muffinsAs kids we generally HATED word problems. As adults, we realize that life is one big word problem. No one asks us to divide 20 x 5. Math is almost always in the context of a "word problem." Many adults will understand a math operation better if you help them find a real-life application.
Generate a word problem for the skill of adding fractions with different denominators. Post your problem here. It will be visible to the instructors and other class participants.
-You got to a farmers market to buy some vegetables. You want to buy some green beans for you and another family. You ask the seller to give you 1/4 pound for yourself and 2/3 pound for this other family. How many pounds total of green beans will you be purchasing?
Unit 6: GED
In this unit you will:
* Become familiar with the GED testing process
* Take a sample GED to learn what students experience
* Learn ways to help students prepare for the GED test
Unit 6 will take approximately 20 minutes to complete.
Click here to begin this unit.
* GED Background Quiz Lesson
* GED Practice Test Lesson
* Helping Students Prepare for the GED Test Lesson
* GED Test-Taking Tips
A. GED Background Quiz
Many of the learners enrolled in adult basic education classes are pursuing their GEDs. It is important for volunteers to have a good understanding of the test process so they can better help the students, This quiz will check your understanding of the GED test.
You may wish to bookmark or print the resources for further reference.
1. What does GED stand for?
FCIC: GED Information Bulletin
"Many adults who did not complete a high school program of instruction have continued to learn through a variety of experiences encountered in everyday, life. The purpose of the GED Testing Program is to provide an opportunity for these individuals to have the learning acquired from such educational experiences evaluated and recognized. The GED Tests make it possible for qualified individuals to earn a high school credential, thus providing opportunities for hundreds of thousands of adults to:..." A: General Educational Development
2. What five subjects are covered by the tests?
Language Arts, Reading
*GoodnewsEverybody Liberal Arts: Math
That is correct!
3. How many questions are on the Language Arts - Reading test?
4. How much time does the student have for the science portion of the test?
5. Which GED tests have two parts?
6. What brand of calculator is a student allowed to use on the GED Math test?
"The Mathematics Test is divided into two equally weighted parts, each containing 25 questions. On Part I of the test, you may use the Casio fx-260 calculator to compute answers. A calculator will be provided for your use at the official GED Testing Center. Because estimation and mental math are critical skills, you are not permitted to use the calculator on Part II of the test. (See calculator directions.) A math formulas page is provided for your reference during the test. (See formulas.) .."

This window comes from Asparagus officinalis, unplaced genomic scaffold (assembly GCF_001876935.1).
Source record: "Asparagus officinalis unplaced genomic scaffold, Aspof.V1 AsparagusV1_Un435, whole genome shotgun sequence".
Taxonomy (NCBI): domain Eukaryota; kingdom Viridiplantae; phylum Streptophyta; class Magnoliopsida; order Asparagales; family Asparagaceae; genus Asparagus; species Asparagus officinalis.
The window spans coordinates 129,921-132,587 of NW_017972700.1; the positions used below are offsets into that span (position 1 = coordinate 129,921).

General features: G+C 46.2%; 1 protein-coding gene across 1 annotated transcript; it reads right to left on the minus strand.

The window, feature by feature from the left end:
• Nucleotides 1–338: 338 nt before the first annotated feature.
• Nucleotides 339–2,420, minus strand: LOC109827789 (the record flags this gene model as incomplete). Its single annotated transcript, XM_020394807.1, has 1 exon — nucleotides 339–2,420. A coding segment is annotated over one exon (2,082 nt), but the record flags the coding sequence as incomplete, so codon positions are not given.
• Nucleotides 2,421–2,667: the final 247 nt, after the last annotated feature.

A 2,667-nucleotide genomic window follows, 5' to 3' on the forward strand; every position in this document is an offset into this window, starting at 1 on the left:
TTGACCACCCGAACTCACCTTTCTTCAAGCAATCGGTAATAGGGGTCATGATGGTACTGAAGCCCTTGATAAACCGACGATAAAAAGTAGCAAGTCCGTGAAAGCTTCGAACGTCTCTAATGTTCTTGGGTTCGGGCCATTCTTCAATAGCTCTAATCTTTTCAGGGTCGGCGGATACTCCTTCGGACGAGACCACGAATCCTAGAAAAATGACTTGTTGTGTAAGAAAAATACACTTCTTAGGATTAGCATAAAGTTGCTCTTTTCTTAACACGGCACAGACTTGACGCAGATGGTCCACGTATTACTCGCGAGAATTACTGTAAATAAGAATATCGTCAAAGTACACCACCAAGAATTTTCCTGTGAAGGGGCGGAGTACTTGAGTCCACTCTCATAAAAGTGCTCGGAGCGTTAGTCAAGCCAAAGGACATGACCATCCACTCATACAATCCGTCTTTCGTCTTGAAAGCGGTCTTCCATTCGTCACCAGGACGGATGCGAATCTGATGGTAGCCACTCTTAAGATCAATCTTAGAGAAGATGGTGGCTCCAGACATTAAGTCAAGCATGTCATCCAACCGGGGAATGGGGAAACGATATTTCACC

7. What is the average STANDARD score needed per test to pass the entire battery of tests?
Sample Score Report Standard-410 Average-450
"That is correct! A student must get a minimum score of 410 on each test in order to pass the battery. The average score of all tests must be 450 or greater. A sample score report explaining how GED test scoring works is available here."
8. What is the minimum age for taking the GED test?
Age Waiver Info
9. How much does it cost to take the GED test?
"That is correct! Each school district sets the price for testing and re-testing. A list of test fees may be found here."
10. Possible to take it online?
11. How long are individual test scores valid?
A: "Until the next version of the test is released."
GED Practice Test
Could you pass the GED test? Take the following sample GED tests to see how you do and to learn what skills students will need to do well.
Sample GED Language Arts, Writing Test
GED Sample Test Questions Language Arts, Writing
Sample GED Math Test
*GoodnewsEverybody Liberal Arts: Math GED Sample Test Questions Mathematics
1-3.14 x 40x40x60=75,360
Formulas, from GED Sample Test Questions Mathematics
Sample GED Science Test
GED Sample Test Questions Science
Sample GED Social Studies Test
GED Sample Test Questions Social Studies
Sample GED Language Arts, Reading Test
GED Sample Test Questions Language Arts: Reading
When you have finished, click here to continue with the unit.
How will students/programs benefit from your help in the classroom?
I feel the students of our Morris Literacy Project-ESOL Program will benefit from my help in the classroom in several ways. I've been an active volunteer coordinator since the Fall of 2004 due to my passion. I'm not only teaching, I'm also learning from various sources that I will explain in the following essay.
First, I would like to share my passion on how the Morris Literacy Project came about in 2004. With the growing migrant population of workers from Mexico and other countries, the need to teach ESL grew. I was approached two times by different individuals wanting me to teach ESL to them. With my second generation experience growing-up in America to immigrants from the Philippines, I was able to relate and feel their need.
Second, I feel I'll continue to be "equipped" to meet the on-going needs of our ESOL students. With the the on-going training program the Minnesota Literacy Council provides, I feel I'll share what I learn to teach the ongoing-changing lessons to meet their practical daily needs (e.g. workplace, community setting, and/or even home life).